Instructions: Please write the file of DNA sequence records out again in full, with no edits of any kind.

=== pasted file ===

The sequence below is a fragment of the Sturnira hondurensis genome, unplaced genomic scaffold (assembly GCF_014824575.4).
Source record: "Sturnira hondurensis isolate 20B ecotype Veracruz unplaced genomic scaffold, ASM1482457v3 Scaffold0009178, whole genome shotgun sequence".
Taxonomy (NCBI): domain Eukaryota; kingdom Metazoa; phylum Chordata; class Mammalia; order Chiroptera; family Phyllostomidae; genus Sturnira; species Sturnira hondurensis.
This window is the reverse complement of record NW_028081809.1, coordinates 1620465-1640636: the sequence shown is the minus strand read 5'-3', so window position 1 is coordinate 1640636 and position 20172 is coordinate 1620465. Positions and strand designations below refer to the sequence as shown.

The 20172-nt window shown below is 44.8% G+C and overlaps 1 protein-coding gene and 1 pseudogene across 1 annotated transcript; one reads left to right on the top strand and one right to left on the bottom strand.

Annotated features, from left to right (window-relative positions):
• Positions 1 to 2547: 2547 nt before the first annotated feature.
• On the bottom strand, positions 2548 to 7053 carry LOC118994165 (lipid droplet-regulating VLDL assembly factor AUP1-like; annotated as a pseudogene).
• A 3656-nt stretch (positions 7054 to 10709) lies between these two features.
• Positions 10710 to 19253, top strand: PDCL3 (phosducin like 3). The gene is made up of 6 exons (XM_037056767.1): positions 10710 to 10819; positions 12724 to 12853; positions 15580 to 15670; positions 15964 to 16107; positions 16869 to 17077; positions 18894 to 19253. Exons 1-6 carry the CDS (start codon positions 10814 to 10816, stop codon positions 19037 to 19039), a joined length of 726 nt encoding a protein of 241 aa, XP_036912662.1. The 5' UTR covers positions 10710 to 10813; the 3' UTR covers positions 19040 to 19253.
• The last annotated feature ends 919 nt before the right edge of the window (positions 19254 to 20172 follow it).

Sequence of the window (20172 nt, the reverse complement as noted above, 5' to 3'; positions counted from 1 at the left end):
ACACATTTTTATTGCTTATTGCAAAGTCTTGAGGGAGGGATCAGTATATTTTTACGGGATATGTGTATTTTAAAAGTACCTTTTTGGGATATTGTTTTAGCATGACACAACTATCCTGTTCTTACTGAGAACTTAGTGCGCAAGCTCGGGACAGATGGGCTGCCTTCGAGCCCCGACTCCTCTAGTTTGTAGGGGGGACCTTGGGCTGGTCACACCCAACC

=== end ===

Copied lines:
The sequence below is a fragment of the Sturnira hondurensis genome, unplaced genomic scaffold (assembly GCF_014824575.4).
Source record: "Sturnira hondurensis isolate 20B ecotype Veracruz unplaced genomic scaffold, ASM1482457v3 Scaffold0009178, whole genome shotgun sequence".
Taxonomy (NCBI): domain Eukaryota; kingdom Metazoa; phylum Chordata; class Mammalia; order Chiroptera; family Phyllostomidae; genus Sturnira; species Sturnira hondurensis.
This window is the reverse complement of record NW_028081809.1, coordinates 1620465-1640636: the sequence shown is the minus strand read 5'-3', so window position 1 is coordinate 1640636 and position 20172 is coordinate 1620465. Positions and strand designations below refer to the sequence as shown.

The 20172-nt window shown below is 44.8% G+C and overlaps 1 protein-coding gene and 1 pseudogene across 1 annotated transcript; one reads left to right on the top strand and one right to left on the bottom strand.

Annotated features, from left to right (window-relative positions):
• Positions 1 to 2547: 2547 nt before the first annotated feature.
• On the bottom strand, positions 2548 to 7053 carry LOC118994165 (lipid droplet-regulating VLDL assembly factor AUP1-like; annotated as a pseudogene).
• A 3656-nt stretch (positions 7054 to 10709) lies between these two features.
• Positions 10710 to 19253, top strand: PDCL3 (phosducin like 3). The gene is made up of 6 exons (XM_037056767.1): positions 10710 to 10819; positions 12724 to 12853; positions 15580 to 15670; positions 15964 to 16107; positions 16869 to 17077; positions 18894 to 19253. Exons 1-6 carry the CDS (start codon positions 10814 to 10816, stop codon positions 19037 to 19039), a joined length of 726 nt encoding a protein of 241 aa, XP_036912662.1. The 5' UTR covers positions 10710 to 10813; the 3' UTR covers positions 19040 to 19253.
• The last annotated feature ends 919 nt before the right edge of the window (positions 19254 to 20172 follow it).

Sequence of the window (20172 nt, the reverse complement as noted above, 5' to 3'; positions counted from 1 at the left end):
ACACATTTTTATTGCTTATTGCAAAGTCTTGAGGGAGGGATCAGTATATTTTTACGGGATATGTGTATTTTAAAAGTACCTTTTTGGGATATTGTTTTAGCATGACACAACTATCCTGTTCTTACTGAGAACTTAGTGCGCAAGCTCGGGACAGATGGGCTGCCTTCGAGCCCCGACTCCTCTAGTTTGTAGGGGGGACCTTGGGCTGGTCACACCCAACC